Rust-wise, for the 2 1/2 years I owned it, I could not find a rust hole anywhere on the car. All I saw was a very tiny amount of surface rust on the front corners of the right and left rocker panels (they're actually the lower portions of the front fenders that are aligned with the rocker panels) where the sunroof drains come through, and one small area on the front left rocker panel where a small section of the gravel guard on the seam of the rocker panel is puckering (which is so much more interesting and less value-loaded a word than "blistering"). I have poked in the puckered area with a small awl and hit solid metal; the awl did not go through.

Upon reading the car for sale, I checked these areas more carefully, and I now see that the very front lower corner of the left front fender has a small area where the rust is a little more than just surface rust. Fortunately it is very small and very localized. These spots are all pictured and described in detail in the photographs below. Obviously, I wish this wasn't there, but if this is the only area on the body that I need to call attention to, it's really very good.

In addition to the body, there is some amount of corrosion on the ungalvanized metal components on the underside of the car (springs, trailing arms, differential, hose clamps, etc), as there is with any real-world car. There are a also a few nicks and scrapes on the exposed aluminum section of the rear bumper.


When I bought the car, although the driver’s seat had no exposed foam, the bolsters were cracking and the cracks had worn through, creating small holes in two places. Since then, the front seats were rejuvenated by replacing the bolsters on the driver’s seat and dyeing both seats and headrests back to the original Pearl Beige color. They look spectacular, though the Pearl Beige is very slightly lighter than the seat backs, the rear seat, and the door pulls, which have darkened slightly with age.

The dashboard has no cracks but does have one section where the vinyl is bulging, as shown below.

The headliner and door cards are both excellent. The door cards have not been cut for speakers.

Recent Repairs

When I got the car, I lightly sorted it out. I changed all the fluids, using Redline products in the transmission and differential. I prophylactically replaced the timing belt and water pump last winter. They were fine. I did them anyway. I replaced the Motronic cap and rotor at the same time. After I began driving the car, I found that the clutch pedal would lose pressure. I replaced the clutch slave, and the problem has not returned. I also replaced a torn boot on the steering rack.

I rejuvenated the air conditioning, replacing the dead compressor with a good used one, removing the evaporator and replacing the expansion valve with a new one, flushing out the evaporator, the condenser, and all lines and hoses, installing a new receiver-dryer, and recharging with R12. It appeared to be leak-free and blew cold when I ran it last summer. I believe that it still is, but it’s winter and it’s difficult to tell.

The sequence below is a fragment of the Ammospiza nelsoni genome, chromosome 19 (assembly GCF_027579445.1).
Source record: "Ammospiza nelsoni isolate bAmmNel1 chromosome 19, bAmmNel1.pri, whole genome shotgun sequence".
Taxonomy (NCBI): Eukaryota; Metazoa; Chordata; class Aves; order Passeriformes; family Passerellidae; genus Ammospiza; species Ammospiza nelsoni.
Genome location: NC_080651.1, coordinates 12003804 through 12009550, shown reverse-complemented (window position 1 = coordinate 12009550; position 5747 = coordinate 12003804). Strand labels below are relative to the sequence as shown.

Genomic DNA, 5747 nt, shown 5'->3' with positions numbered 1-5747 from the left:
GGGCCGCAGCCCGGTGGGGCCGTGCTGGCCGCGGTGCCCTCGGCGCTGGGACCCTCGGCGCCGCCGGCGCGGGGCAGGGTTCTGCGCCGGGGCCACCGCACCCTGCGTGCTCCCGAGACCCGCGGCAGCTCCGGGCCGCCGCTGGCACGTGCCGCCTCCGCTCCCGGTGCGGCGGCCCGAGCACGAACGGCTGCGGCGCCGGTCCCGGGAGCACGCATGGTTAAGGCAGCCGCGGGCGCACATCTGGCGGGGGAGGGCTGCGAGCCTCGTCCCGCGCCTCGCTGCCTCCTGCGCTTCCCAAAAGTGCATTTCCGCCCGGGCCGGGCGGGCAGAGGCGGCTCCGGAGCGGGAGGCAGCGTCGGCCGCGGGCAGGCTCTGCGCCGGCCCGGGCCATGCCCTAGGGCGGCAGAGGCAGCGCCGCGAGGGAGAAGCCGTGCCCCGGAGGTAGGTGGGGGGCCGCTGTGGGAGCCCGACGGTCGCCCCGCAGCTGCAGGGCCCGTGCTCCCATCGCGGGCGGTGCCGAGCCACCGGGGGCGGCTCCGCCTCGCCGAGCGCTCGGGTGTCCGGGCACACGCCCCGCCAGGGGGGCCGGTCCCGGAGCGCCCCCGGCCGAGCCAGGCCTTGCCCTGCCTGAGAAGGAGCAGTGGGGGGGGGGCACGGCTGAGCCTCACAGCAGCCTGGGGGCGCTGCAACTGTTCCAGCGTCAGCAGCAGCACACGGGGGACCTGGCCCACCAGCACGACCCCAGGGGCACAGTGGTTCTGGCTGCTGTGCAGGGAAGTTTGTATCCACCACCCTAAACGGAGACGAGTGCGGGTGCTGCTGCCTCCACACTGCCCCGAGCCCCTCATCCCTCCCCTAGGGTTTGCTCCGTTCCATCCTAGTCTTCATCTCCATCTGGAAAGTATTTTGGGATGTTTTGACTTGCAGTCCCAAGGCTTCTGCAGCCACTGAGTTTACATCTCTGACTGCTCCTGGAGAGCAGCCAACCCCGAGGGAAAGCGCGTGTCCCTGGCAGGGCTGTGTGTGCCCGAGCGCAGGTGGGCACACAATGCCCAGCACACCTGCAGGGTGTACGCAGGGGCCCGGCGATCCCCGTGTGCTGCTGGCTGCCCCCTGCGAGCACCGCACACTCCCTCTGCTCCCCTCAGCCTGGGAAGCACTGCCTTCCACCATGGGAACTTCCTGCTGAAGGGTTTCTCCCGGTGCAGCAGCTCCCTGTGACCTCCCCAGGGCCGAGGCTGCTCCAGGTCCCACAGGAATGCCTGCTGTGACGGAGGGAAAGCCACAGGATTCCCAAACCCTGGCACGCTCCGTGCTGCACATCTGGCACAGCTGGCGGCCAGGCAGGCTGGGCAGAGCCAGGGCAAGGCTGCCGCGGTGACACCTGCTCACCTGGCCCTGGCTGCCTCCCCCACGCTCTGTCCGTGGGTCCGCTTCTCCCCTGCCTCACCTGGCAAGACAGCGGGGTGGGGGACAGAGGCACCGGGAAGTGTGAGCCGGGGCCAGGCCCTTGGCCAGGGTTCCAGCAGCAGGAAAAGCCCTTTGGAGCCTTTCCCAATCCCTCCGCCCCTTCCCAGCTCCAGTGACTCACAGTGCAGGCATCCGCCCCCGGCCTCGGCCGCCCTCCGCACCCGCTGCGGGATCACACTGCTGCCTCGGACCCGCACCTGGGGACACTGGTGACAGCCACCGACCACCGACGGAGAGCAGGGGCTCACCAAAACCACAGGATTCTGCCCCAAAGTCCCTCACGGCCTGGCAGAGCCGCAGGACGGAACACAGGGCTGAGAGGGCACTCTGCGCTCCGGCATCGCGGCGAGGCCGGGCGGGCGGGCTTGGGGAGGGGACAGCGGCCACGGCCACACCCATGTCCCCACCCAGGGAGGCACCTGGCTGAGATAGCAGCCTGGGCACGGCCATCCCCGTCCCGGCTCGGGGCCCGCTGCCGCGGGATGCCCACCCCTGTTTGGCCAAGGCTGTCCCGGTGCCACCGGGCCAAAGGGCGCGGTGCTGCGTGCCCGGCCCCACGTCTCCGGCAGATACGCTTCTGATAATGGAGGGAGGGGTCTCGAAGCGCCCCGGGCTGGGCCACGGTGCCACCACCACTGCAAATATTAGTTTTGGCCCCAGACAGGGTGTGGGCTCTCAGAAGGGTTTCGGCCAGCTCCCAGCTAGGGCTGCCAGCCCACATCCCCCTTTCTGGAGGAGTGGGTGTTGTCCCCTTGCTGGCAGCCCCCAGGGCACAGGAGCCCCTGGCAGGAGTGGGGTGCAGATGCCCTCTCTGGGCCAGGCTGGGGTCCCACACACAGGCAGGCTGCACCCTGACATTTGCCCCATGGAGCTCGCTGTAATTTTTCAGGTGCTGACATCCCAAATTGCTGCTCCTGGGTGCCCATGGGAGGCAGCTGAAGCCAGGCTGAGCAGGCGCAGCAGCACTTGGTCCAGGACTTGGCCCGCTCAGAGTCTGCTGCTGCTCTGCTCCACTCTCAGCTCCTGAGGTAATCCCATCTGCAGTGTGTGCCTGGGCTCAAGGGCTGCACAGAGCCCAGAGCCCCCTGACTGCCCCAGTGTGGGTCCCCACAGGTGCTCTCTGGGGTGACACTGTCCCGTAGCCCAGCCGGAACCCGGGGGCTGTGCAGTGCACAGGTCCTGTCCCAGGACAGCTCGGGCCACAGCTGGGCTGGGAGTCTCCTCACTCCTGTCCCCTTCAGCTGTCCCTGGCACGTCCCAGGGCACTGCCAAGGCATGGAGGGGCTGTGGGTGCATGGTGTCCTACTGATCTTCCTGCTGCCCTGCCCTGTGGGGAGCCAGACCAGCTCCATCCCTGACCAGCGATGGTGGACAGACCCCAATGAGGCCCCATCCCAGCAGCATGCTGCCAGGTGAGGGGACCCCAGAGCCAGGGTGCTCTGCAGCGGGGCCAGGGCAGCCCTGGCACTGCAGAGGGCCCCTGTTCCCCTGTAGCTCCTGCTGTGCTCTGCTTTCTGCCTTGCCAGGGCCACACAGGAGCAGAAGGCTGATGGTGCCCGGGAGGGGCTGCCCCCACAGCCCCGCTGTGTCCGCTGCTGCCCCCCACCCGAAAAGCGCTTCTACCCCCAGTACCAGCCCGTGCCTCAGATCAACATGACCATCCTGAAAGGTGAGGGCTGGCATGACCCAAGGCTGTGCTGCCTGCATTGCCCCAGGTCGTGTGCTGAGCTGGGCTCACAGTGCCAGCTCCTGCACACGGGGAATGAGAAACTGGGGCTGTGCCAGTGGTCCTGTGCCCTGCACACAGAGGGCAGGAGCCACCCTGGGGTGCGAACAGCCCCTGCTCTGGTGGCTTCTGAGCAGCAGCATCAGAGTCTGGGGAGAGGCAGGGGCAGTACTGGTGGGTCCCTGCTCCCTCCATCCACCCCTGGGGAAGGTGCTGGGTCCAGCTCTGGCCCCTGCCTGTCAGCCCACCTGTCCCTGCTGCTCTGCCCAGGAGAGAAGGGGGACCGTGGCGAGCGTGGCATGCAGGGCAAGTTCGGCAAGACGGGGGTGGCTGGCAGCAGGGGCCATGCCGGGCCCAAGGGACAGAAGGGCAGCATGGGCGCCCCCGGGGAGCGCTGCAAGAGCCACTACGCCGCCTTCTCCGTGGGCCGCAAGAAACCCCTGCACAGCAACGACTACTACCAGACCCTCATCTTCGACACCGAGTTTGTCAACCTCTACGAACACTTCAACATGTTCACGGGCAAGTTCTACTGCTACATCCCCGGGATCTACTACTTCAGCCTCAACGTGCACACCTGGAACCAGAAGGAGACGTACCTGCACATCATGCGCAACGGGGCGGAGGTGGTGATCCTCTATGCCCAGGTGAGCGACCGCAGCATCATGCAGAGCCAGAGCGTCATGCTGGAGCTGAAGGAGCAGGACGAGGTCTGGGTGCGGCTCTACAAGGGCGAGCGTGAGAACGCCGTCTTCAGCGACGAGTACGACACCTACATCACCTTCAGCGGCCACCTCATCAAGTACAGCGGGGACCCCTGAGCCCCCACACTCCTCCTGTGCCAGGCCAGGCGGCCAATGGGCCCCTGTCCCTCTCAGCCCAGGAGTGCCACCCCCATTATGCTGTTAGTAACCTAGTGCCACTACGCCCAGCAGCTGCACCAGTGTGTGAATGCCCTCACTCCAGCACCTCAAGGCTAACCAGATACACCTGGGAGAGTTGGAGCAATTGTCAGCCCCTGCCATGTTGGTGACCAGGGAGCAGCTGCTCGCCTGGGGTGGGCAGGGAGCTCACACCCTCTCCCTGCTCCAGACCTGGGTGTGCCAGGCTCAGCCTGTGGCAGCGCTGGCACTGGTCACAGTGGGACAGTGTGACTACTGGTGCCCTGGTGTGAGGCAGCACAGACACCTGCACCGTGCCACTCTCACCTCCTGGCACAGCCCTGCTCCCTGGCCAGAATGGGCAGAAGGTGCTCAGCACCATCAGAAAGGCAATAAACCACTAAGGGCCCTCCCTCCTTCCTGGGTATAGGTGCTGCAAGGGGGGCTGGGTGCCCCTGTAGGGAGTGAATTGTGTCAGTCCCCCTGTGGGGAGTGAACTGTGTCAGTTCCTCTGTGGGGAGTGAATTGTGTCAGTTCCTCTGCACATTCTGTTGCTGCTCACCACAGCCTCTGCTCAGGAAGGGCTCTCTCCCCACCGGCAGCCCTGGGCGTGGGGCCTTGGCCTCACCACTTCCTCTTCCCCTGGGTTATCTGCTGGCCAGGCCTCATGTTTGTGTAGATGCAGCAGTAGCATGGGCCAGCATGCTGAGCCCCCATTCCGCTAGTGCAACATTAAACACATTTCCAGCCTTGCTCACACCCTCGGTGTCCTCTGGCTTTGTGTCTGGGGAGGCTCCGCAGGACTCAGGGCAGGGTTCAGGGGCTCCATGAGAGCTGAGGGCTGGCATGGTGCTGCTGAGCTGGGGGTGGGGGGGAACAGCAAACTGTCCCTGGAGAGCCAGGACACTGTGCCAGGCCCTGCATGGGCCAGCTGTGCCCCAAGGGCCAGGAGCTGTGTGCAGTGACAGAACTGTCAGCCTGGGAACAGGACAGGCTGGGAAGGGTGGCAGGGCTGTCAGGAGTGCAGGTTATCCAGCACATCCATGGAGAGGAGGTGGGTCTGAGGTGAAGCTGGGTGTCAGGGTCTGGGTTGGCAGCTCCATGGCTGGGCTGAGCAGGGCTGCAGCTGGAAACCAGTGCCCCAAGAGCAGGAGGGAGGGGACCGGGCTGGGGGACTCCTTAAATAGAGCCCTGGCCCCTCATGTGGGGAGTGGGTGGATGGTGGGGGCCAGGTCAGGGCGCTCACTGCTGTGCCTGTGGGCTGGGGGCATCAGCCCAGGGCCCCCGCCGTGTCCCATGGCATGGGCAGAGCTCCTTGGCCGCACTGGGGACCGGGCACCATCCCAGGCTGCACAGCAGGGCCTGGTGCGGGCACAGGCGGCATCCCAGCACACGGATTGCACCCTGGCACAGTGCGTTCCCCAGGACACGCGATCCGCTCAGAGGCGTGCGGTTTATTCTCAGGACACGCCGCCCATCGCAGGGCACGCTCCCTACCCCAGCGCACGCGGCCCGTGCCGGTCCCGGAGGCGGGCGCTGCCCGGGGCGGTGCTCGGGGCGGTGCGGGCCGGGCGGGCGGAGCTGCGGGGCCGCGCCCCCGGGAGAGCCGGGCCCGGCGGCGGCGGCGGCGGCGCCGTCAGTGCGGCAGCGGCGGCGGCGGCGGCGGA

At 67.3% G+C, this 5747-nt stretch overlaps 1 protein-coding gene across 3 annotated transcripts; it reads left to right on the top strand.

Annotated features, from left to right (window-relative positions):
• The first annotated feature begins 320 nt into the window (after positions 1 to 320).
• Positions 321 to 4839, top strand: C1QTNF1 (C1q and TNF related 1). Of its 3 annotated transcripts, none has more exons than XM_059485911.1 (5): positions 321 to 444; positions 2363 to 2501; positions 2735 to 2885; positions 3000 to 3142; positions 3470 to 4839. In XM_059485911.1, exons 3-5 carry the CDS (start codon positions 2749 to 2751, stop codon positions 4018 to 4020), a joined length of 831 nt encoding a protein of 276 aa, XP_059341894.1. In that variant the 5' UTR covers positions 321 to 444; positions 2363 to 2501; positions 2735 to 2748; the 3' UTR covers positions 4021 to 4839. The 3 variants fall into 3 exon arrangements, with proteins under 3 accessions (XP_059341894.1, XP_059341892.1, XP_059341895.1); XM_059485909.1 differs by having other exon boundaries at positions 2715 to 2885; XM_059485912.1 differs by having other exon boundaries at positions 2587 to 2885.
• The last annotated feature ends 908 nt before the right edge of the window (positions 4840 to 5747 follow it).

There were some issues with the power window switches that I fixed. The gauge face plate was cracked; I replaced it with an uncracked one. I prettied up the car slightly by replacing the faded Roundels on the hood, trunk, and wheels.

Mechanical Condition

Basically, it's all there, it all works, all the lights, power windows and sunroof, even the stereo. It starts right up, idles fine, drives straight, and pulls hard. It's clear from the photos that there hasn't been any suspension work in a long time, but that's part of the originality. At least it isn't loaded up with urethane and squeaking. The underside of the engine is not eat-off-it clean by any means, and there is dirt accumulation at the bottom of the transmission (as there is with every vintage BMW I've ever owned), but the car does not leave fluid beneath it.

The title shows 140,045 miles when I bought the car. I’ve put maybe 350 miles on it, and that’s mainly been shuffling the car between the several storage spaces I have. Although I am not portraying this car as fully sorted (I have not, for example, prophylactically replaced the radiator, fuel pump, alternator, etc), I would have no qualms about jumping in the car and driving it anywhere. It's a joy to drive. I hate to sell it, but I have too many cars, and it's time.

Needs and Quirks

Not much. As I mentioned above, the rubber boot around the left ball joint is starting to split.When you tap the brake pedal, whether standing still or driving,, the oil light in the service panel in front of the sunroof goes on. The blower fan chirps just a little bit at certain speeds until it's been run for a while. The BMW Premium Sound system works, though it has a little bit of intermittent popping, the power antenna makes some noise at the beginning and end of its extent, the radio light stays on even with the key off, and the radio code needs to be re-entered after the ignition key has been cycled. And, honestly, who's going to tell you these things but me? That's it. That's everything I'm aware of.

Purchase, Shipping, etc

The car is registered and insured. I have a clear Massachusetts title in my name. It is currently at my house in West Newton, MA. Inspection and test drives are welcome.